Warner was allowed to remain on bond after the judge concluded "there is no evidence presented whatsoever, that Warner is a flight risk."

Warner spent the last two years fighting to overturn the conviction while free on bond. But last month, the U.S. Supreme Court declined to review his case and he was ordered to surrender at 10 a.m. Thursday at the federal prison in Milan.

On Friday, the judge noted that Warner had followed all bond conditions and that his doctor certified that the former airport supervisor was not a danger to himself.

"It is not unusual that the court allowed him to remain on bond following his conviction and in this age of a pandemic ravaging our prison system," Roberts wrote in a statement to The News.

The case and trial drew attention because of the scope of the bribery and lurid details.

Airport contractor Gary Tenaglia of Rochester testified Warner wrote "5k," a proposed kickback amount, on a napkin, showed it to the contractor, then ate the evidence. The restaurant was named "It's A Matter of Taste."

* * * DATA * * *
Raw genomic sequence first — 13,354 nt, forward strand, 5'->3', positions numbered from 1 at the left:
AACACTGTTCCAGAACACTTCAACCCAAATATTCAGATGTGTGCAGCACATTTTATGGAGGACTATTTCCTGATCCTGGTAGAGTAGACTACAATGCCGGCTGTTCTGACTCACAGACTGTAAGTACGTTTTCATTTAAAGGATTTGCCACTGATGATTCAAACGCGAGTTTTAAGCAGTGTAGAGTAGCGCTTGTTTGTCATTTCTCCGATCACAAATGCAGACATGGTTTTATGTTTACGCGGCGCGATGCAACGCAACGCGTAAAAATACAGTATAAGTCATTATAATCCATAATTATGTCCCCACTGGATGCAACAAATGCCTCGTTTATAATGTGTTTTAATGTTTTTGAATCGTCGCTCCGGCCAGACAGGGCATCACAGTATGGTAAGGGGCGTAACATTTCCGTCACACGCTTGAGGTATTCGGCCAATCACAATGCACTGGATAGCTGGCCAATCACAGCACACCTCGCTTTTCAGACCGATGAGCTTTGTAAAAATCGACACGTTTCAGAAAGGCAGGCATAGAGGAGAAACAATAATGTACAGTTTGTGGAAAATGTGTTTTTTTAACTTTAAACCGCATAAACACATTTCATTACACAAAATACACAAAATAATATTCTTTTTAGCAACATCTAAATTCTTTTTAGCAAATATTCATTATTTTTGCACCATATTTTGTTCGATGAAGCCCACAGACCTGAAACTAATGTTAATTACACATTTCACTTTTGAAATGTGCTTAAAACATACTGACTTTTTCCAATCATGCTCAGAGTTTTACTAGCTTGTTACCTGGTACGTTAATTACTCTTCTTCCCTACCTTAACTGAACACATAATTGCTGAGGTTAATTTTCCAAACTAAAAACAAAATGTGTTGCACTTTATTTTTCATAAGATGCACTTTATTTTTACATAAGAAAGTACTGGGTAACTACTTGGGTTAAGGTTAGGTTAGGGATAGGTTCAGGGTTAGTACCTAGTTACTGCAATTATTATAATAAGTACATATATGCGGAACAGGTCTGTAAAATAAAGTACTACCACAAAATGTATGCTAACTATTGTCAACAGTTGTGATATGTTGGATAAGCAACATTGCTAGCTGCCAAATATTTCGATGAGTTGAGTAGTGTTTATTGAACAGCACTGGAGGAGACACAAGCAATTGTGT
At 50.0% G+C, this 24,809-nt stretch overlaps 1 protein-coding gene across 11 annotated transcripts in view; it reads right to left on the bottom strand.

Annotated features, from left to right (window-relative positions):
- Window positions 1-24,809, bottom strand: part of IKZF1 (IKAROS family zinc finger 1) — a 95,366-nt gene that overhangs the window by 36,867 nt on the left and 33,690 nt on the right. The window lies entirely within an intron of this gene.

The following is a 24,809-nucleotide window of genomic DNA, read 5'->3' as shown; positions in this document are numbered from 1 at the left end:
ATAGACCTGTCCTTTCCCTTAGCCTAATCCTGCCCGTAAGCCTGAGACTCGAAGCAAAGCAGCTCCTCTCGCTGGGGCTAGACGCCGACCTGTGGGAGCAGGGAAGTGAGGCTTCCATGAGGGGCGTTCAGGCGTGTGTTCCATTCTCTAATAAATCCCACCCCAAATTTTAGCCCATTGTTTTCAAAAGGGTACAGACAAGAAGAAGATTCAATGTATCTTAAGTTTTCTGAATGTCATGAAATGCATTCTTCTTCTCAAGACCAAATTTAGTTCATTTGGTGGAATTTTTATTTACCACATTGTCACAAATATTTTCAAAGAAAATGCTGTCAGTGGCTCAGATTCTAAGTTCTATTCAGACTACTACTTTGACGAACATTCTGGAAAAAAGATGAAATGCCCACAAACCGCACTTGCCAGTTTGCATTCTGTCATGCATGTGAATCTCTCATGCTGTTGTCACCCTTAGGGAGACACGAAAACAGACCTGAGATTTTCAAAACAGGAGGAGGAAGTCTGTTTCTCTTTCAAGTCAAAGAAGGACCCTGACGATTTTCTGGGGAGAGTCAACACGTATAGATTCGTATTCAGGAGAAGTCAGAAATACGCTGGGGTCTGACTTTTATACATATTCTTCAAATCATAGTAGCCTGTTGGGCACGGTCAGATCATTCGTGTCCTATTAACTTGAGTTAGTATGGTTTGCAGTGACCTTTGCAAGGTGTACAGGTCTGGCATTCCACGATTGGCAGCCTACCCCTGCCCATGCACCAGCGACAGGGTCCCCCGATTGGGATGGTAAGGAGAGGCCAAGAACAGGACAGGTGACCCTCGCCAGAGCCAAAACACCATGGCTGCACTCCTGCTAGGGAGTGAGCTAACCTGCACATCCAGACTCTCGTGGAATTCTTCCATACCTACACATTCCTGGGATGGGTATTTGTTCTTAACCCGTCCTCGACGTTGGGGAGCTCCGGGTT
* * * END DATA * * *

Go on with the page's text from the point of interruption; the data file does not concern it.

The government has seized $11 million from Warner and co-conspirators during the years-long criminal investigation.

Warner is among more than 100 public officials, bureaucrats and union leaders charged with public corruption in Metro Detroit in the past decade.

Warner, an airport manager and field inspector who also worked for West Bloomfield Township, is the rare indicted public official to stand trial on corruption charges.

The bribery conspiracy outlined by prosecutors started in May 2010 when Warner was working as a field inspector at the airport approving maintenance and repair contracts. He headed several related schemes involving Metro Detroit contractors, including Romulus businessman William Pritula, whose company William Pritula & Sons held facilities and maintenance contracts at the airport, prosecutors said.